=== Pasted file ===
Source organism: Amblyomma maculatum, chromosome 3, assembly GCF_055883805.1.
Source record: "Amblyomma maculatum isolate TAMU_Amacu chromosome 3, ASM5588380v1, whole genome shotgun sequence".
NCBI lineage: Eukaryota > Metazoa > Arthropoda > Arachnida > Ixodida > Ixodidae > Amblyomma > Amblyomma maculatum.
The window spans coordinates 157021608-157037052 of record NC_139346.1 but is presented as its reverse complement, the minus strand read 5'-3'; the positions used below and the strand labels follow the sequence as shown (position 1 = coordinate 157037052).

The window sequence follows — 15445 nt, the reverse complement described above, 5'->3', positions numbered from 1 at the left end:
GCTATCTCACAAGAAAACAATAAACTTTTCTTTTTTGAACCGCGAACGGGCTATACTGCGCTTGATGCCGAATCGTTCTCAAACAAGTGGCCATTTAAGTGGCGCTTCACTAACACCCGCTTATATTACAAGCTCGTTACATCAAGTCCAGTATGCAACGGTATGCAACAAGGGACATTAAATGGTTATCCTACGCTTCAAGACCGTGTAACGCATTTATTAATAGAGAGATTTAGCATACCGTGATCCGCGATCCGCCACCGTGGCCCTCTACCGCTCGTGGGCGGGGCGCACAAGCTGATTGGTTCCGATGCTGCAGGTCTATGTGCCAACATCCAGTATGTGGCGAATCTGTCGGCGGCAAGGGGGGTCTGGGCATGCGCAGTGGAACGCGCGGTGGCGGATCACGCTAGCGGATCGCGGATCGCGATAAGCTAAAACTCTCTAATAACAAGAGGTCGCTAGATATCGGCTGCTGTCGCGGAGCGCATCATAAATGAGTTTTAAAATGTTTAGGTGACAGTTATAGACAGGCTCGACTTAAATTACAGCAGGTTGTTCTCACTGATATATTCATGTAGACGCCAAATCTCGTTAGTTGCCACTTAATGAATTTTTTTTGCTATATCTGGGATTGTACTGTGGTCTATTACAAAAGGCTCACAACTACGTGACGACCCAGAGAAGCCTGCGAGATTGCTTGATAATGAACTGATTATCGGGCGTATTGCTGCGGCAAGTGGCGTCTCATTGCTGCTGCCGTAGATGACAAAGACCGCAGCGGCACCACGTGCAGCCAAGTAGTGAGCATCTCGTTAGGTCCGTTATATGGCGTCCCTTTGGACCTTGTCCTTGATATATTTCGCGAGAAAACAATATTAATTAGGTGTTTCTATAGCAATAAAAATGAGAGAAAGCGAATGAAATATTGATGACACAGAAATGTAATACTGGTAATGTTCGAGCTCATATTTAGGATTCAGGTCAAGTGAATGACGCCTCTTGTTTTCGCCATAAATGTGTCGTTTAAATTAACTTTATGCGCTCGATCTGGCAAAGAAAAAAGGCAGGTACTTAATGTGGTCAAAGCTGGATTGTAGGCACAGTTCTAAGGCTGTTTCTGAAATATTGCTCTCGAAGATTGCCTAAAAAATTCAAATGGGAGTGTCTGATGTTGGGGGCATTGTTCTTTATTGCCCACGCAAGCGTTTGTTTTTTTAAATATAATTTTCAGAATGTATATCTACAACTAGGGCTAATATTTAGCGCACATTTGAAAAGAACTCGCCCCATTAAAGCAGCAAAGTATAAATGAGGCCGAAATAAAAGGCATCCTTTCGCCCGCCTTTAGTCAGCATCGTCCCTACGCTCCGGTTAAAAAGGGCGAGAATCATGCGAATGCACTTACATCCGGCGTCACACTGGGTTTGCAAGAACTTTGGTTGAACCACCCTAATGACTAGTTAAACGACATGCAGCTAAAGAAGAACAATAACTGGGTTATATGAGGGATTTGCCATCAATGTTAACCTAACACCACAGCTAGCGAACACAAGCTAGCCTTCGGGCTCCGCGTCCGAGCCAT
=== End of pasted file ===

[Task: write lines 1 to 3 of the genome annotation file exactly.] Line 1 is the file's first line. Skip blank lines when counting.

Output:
Source organism: Amblyomma maculatum, chromosome 3, assembly GCF_055883805.1.
Source record: "Amblyomma maculatum isolate TAMU_Amacu chromosome 3, ASM5588380v1, whole genome shotgun sequence".
NCBI lineage: Eukaryota > Metazoa > Arthropoda > Arachnida > Ixodida > Ixodidae > Amblyomma > Amblyomma maculatum.